The following story was submitted to Cochrane Canada by a Health Consumer.
When I turned 40 I started getting regular mammograms as indicated by my family physician. For a couple of years they were uneventful. Two years ago, after my screening, I was asked to come back for a second mammogram as the test had shown a suspicious area. I dutifully went in for a very painful second mammogram that had me really scared and anxious, particularly due to the lack of communication between the screening program, ran by the BC Cancer Agency, my family doctor, and me. I spent a very anxious time waiting for the results from the second mammogram.
Eventually, my doctor contacted me directly to inform me that the second mammogram was still not satisfactory for the screening service to call it a clean test. They were requesting that I come in for a stereotactic core biopsy to completely rule out a cancer diagnosis. Something did not sound right as I was getting conflicting information. On the one hand my physician was doubtful there would be a problem, yet she thought it was absolutely required I undertake the required biopsy.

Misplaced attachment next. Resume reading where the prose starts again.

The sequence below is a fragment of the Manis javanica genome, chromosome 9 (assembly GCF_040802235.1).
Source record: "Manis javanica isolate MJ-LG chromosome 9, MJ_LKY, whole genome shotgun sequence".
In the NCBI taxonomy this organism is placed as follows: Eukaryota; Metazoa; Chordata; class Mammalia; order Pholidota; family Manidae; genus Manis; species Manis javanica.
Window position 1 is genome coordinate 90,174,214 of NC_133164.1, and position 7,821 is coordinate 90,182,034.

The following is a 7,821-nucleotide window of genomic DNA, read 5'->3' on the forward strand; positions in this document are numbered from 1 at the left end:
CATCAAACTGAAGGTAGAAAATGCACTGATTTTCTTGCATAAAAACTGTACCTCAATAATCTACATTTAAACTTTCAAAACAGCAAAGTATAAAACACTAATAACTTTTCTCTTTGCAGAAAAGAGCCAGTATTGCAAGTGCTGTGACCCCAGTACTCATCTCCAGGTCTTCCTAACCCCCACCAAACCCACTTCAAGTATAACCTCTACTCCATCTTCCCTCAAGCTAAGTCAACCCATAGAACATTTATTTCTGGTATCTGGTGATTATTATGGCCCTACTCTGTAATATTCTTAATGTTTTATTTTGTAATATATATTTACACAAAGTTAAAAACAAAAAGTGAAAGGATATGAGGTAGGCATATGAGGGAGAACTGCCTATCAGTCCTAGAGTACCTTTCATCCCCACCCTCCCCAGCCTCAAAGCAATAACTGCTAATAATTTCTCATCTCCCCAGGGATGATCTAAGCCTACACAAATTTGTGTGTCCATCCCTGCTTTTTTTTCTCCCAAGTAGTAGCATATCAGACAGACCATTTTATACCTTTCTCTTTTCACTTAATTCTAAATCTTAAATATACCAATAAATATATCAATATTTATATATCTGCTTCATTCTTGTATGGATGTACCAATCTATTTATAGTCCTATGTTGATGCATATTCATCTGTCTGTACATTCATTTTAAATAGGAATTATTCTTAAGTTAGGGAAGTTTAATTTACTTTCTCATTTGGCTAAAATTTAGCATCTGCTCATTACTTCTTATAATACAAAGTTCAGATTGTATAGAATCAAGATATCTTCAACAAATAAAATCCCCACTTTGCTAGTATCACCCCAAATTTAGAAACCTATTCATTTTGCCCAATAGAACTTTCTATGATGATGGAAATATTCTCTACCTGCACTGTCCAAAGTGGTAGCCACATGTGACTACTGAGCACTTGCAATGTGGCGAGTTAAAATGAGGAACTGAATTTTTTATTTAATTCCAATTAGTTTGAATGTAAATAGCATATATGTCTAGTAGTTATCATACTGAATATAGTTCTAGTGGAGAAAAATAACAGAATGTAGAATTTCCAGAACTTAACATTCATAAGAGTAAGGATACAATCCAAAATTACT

While waiting for an appointment for the procedure I started doing research and came upon a significant amount of information, but a lot of it sounded biased and guided by a profit motive and not common sense. The definitive piece of information for me was the Cochrane research on mammograms and their lack of effectiveness in detecting actual breast cancer.
After reading the Cochrane research I decided to ditch the biopsy. The BC Cancer Agency was appalled. My physician understood my decision as the guidance for breast cancer screening in British Columbia had literally changed the week I had my appointment to convey this decision!
I owe it to the Cochrane research that I was empowered to make an informed decision that saved me from unnecessary medical intervention and stress! I am healthy and have shelved mammograms until at least being fifty.